"Mr. Ironside came close to reviving, Sister. He managed to say sorry as I talked to him; purely a reflex reaction."

"Yes, but a good reflex." Agatha reached over and took the man's pulse too. This was her reflex reaction. "I think I'll leave a message for the doctor on call to check in. You may go get a coffee; I will stay until you get back."

"Thank you, sister." Barbara appreciated a chance to caffeinate herself to help make it through the long night ahead.

"Please make sure mine is black," Sister Agatha added, the twinkle in her eyes telling Barbara that even nuns can have ulterior motives.


When she checked the duty roster the next night Barbara saw she was assigned to sit with Chief Ironside again. It felt like an award for good behaviour. Most of the machines were gone, only an I. V. and a nasal cannula were left to worry about. Flipping through Robert's chart told her that it was going to be another quiet night because there were enough narcotics in his system to keep him asleep and pain free.

"How's he really doing?"

Barbara jumped, startled by the unexpected intrusion of the man leaning by the door. "What are you doing here? Visiting hours ended at eight o'clock," She stopped and finally recognized the intruder, "Sergeant Ed Brown. Haven't you been here since yesterday?"

"The day before yesterday, actually; now, can you tell me how's the Chief is really doing?"

Barbara took pity on the man. "That is a question with a lot of answers. For now your Mr. Ironside is doing as well as can be expected.

Brown levered himself up to his full six foot one height and walked to the bed. His face revealed nothing, but his hand resting lightly on Ironside's shoulder told Barbara that there was a real friendship between the men. "What are some of the other answers?"

Barbara sighed, "Your Chief's health will be more… fragile now. He'll need help with many things that were easy before and will have to deal with frustration and depression. It will be the ones closest to him that will take the brunt of these things."

"Lady, anyone who ever worked with the Chief got the brunt of his frustrations already and I don't think he'd tolerate depression unless it helped solving crimes." Brown pulled away from the bed and stuffed his hands in his pockets and turned, "I've got to get going; I'm on the late shift too. Be careful if he wakes up on you, the Chief is like a bear with a bug up his… well; let's just say he's not a morning person."

"I'll remember that," Barbara smiled and waited for Brown to smile back. When he did, it was a fleeting smile that didn't reach his eyes and then Ed Brown was gone.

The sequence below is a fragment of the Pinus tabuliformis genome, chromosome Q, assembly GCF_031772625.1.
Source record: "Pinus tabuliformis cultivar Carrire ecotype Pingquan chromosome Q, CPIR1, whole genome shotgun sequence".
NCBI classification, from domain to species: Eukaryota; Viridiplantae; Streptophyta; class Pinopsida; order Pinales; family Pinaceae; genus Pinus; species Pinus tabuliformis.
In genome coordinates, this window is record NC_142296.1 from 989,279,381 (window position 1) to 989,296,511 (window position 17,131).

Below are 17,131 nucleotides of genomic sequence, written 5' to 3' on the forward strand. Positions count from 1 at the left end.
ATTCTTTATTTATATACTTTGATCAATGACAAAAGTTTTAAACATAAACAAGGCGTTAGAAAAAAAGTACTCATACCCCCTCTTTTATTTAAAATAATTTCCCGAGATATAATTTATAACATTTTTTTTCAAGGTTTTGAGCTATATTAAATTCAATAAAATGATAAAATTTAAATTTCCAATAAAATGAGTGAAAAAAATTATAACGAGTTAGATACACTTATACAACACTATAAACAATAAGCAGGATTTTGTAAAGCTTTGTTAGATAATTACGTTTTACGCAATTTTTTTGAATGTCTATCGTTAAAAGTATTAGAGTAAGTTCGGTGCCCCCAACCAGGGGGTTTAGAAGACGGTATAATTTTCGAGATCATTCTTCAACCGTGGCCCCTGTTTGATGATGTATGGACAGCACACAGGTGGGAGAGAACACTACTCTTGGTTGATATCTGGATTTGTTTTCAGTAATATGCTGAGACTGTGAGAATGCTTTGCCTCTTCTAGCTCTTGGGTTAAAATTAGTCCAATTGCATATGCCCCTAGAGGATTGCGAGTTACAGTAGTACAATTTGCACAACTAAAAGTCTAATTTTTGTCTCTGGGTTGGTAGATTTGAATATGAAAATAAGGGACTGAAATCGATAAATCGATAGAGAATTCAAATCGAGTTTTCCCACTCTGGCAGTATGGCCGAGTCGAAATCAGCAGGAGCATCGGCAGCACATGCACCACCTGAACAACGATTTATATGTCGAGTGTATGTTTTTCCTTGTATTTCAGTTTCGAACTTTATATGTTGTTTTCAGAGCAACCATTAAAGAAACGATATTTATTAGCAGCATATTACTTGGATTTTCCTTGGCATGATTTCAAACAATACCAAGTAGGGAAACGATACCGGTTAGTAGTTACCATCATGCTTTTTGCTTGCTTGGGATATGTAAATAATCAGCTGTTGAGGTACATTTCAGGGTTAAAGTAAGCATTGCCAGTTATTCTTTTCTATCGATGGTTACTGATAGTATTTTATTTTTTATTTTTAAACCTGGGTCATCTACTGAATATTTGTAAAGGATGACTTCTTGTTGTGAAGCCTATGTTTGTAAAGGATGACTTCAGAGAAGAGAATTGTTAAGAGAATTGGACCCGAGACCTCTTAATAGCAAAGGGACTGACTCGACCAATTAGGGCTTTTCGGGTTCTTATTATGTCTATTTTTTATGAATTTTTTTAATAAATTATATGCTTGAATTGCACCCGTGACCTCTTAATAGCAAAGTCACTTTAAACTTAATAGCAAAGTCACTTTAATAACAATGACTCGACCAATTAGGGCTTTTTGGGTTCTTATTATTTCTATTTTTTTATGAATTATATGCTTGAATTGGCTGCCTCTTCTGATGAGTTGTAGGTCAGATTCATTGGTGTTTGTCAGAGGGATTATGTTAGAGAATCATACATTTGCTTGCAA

Slipping the chart back to the end of the bed, Barbara settled down to another quiet night. "You have some good friends, Robert. You're one of the lucky ones."


"Miss Jones," Sister Agatha's voice stopped Barbara as she entered the post surgical corridor for her next rotation, "would it be possible to have you stay with Mr. Ironside again?"

Getting out of the intensive care area was always a plus for her. "Of course, Sister; I'm beginning to feel like I have been assigned to him."

"In many ways, you are." Sister Agatha started walking, knowing Barbara would follow her. "I want someone who is steady and responsible there. This morning he has already started talking about getting back to work. I need someone who will make sure he stays still when he has to and knows how to deflect questions until Dr. Chapman decides to tell Mr. Ironside everything he must know."

Barbara reached for the nun's arm; stopping her supervisor before she dismissed her. "Sister, many of the nurse's aides could do just that."

Sister tilted her head. "They are too young, and he eats them up and spits them out and then demands I stay with him. Your patient is a forty six year old man and he does not tolerate fools lightly. I have already found out from personal experience he doesn't tolerate anyone who can't keep up with him intellectually. You, my dear, are calm and still able to put patients in their place. Tonight, you may be just what Ironside needs."

Barbara almost ran into Sister Agatha's back when the nun stopped. She turned and Barbara could see resignation in Agatha's face. "I want you to know that I think he suspects something is not being told to him. I've tried my best to get him to rest and heal, but he is insisting on leaving as soon as possible."